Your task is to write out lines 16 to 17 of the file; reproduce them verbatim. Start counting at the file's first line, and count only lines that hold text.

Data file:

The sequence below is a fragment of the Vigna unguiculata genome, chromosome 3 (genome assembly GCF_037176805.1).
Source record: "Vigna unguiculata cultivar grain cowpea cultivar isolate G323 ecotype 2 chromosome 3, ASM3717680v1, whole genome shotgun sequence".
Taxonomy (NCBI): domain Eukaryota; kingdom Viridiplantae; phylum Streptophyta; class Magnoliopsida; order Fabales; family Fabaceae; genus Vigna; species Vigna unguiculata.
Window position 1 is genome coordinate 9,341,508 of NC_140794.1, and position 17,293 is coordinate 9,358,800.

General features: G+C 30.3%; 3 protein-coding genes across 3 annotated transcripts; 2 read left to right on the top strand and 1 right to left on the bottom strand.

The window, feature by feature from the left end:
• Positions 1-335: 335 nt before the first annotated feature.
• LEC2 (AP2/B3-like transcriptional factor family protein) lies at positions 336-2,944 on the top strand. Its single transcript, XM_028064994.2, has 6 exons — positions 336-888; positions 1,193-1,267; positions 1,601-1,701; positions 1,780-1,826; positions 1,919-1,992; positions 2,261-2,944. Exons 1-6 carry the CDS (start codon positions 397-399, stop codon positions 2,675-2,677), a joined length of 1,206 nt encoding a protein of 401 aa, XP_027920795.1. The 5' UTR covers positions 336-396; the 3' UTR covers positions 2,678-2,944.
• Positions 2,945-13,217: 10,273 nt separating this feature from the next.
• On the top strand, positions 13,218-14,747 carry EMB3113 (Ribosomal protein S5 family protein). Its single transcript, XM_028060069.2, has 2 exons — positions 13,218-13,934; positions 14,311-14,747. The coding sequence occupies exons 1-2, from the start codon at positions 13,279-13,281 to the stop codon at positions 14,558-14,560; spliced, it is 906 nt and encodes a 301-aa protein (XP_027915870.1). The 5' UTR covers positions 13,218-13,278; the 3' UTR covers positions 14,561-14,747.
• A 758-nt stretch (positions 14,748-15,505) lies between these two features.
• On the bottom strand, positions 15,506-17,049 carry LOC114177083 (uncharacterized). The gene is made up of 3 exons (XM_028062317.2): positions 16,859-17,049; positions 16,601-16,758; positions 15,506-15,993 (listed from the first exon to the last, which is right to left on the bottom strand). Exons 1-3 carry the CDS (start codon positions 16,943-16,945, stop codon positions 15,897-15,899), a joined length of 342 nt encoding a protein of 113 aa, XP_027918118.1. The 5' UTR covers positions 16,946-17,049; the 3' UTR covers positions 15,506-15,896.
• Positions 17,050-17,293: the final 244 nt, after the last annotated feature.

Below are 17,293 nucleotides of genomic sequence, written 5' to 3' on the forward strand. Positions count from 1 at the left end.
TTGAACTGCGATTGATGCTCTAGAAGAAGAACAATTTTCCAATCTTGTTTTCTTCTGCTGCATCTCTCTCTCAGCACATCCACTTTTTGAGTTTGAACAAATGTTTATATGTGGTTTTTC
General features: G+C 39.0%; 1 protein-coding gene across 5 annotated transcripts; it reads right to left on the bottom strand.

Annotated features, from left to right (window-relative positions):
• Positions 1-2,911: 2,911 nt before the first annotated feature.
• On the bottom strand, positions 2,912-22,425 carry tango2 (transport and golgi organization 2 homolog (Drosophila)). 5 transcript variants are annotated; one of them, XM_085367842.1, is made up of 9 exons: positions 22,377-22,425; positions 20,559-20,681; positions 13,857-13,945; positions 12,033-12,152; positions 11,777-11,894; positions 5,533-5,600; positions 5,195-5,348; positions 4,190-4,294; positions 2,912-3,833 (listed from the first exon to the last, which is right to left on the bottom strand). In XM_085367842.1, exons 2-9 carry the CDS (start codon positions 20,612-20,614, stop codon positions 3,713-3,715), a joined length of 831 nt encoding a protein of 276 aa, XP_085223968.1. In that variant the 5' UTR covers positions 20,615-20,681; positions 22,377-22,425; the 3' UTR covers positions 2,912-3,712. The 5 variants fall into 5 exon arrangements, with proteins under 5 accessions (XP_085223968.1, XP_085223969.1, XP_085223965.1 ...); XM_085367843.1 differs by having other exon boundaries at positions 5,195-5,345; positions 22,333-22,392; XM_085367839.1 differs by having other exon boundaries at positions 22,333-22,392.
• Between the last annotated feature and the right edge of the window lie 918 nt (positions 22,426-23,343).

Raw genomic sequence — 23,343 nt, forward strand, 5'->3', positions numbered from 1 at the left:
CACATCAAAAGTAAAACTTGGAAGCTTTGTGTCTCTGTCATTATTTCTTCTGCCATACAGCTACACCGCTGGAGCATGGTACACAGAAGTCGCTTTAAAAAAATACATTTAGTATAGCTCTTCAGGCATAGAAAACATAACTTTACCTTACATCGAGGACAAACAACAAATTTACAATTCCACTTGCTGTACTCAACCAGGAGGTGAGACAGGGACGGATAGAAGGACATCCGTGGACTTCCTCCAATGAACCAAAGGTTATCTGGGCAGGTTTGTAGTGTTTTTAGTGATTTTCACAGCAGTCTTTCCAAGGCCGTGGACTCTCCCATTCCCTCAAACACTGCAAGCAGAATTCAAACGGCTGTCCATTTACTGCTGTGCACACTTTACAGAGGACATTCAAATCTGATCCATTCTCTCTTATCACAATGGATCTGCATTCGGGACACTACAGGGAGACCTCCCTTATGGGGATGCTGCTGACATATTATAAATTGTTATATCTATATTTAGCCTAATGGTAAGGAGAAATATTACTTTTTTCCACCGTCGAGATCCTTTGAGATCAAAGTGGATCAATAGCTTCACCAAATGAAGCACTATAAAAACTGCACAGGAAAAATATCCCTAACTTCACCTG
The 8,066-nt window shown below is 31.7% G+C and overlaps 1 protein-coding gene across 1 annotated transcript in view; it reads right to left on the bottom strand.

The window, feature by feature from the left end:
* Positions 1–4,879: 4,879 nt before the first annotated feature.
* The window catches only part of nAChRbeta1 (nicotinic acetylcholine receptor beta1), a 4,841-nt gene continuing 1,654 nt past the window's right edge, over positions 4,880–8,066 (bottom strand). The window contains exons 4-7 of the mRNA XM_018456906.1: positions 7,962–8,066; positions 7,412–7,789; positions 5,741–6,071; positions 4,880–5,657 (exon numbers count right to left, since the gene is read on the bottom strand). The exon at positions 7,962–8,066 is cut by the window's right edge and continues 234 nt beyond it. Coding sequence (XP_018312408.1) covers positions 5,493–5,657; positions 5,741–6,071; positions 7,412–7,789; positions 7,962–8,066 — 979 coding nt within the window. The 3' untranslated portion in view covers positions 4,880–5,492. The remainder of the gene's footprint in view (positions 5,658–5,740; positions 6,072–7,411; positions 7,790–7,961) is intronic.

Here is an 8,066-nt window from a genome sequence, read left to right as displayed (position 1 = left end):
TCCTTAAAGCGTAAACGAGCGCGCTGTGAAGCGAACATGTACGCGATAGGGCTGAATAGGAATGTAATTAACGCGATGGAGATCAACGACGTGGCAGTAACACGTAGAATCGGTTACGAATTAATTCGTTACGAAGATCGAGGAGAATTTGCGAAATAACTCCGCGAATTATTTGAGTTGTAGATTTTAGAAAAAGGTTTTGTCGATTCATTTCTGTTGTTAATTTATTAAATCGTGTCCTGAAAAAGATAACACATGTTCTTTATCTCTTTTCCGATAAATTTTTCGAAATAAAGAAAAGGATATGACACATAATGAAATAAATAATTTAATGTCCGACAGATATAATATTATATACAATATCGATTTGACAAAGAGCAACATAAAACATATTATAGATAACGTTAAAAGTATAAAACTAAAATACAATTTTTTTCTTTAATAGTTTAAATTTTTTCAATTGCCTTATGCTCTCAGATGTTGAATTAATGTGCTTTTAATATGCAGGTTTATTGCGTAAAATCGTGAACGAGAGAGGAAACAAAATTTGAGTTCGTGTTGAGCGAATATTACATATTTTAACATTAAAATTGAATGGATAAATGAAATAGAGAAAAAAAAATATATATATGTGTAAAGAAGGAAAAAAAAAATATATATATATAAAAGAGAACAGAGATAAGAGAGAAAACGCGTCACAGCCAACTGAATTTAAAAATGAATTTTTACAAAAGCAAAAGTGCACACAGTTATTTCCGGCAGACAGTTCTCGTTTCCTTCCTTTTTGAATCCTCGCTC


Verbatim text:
General features: G+C 39.0%; 1 protein-coding gene across 5 annotated transcripts; it reads right to left on the bottom strand.

Annotated features, from left to right (window-relative positions):